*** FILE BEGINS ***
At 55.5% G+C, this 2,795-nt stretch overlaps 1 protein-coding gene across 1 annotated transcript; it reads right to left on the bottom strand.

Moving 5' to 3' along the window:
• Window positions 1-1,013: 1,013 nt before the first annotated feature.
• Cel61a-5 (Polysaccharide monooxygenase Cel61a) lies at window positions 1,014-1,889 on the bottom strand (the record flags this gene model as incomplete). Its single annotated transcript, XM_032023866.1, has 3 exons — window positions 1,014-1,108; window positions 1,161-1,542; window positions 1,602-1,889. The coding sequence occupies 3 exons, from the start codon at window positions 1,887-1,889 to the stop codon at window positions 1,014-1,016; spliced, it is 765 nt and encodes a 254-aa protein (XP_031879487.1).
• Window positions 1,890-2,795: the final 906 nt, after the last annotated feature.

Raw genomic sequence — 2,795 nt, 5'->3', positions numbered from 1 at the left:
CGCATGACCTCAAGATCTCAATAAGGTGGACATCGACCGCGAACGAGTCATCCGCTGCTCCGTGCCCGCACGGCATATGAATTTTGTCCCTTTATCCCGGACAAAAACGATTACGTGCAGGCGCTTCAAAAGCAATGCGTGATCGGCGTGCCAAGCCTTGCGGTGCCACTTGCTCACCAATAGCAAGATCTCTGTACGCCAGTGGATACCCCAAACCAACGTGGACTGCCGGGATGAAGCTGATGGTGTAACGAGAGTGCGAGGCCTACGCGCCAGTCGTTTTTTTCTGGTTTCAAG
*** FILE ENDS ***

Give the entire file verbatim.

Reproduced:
At 55.5% G+C, this 2,795-nt stretch overlaps 1 protein-coding gene across 1 annotated transcript; it reads right to left on the bottom strand.

Moving 5' to 3' along the window:
• Window positions 1-1,013: 1,013 nt before the first annotated feature.
• Cel61a-5 (Polysaccharide monooxygenase Cel61a) lies at window positions 1,014-1,889 on the bottom strand (the record flags this gene model as incomplete). Its single annotated transcript, XM_032023866.1, has 3 exons — window positions 1,014-1,108; window positions 1,161-1,542; window positions 1,602-1,889. The coding sequence occupies 3 exons, from the start codon at window positions 1,887-1,889 to the stop codon at window positions 1,014-1,016; spliced, it is 765 nt and encodes a 254-aa protein (XP_031879487.1).
• Window positions 1,890-2,795: the final 906 nt, after the last annotated feature.

Raw genomic sequence — 2,795 nt, 5'->3', positions numbered from 1 at the left:
CGCATGACCTCAAGATCTCAATAAGGTGGACATCGACCGCGAACGAGTCATCCGCTGCTCCGTGCCCGCACGGCATATGAATTTTGTCCCTTTATCCCGGACAAAAACGATTACGTGCAGGCGCTTCAAAAGCAATGCGTGATCGGCGTGCCAAGCCTTGCGGTGCCACTTGCTCACCAATAGCAAGATCTCTGTACGCCAGTGGATACCCCAAACCAACGTGGACTGCCGGGATGAAGCTGATGGTGTAACGAGAGTGCGAGGCCTACGCGCCAGTCGTTTTTTTCTGGTTTCAAG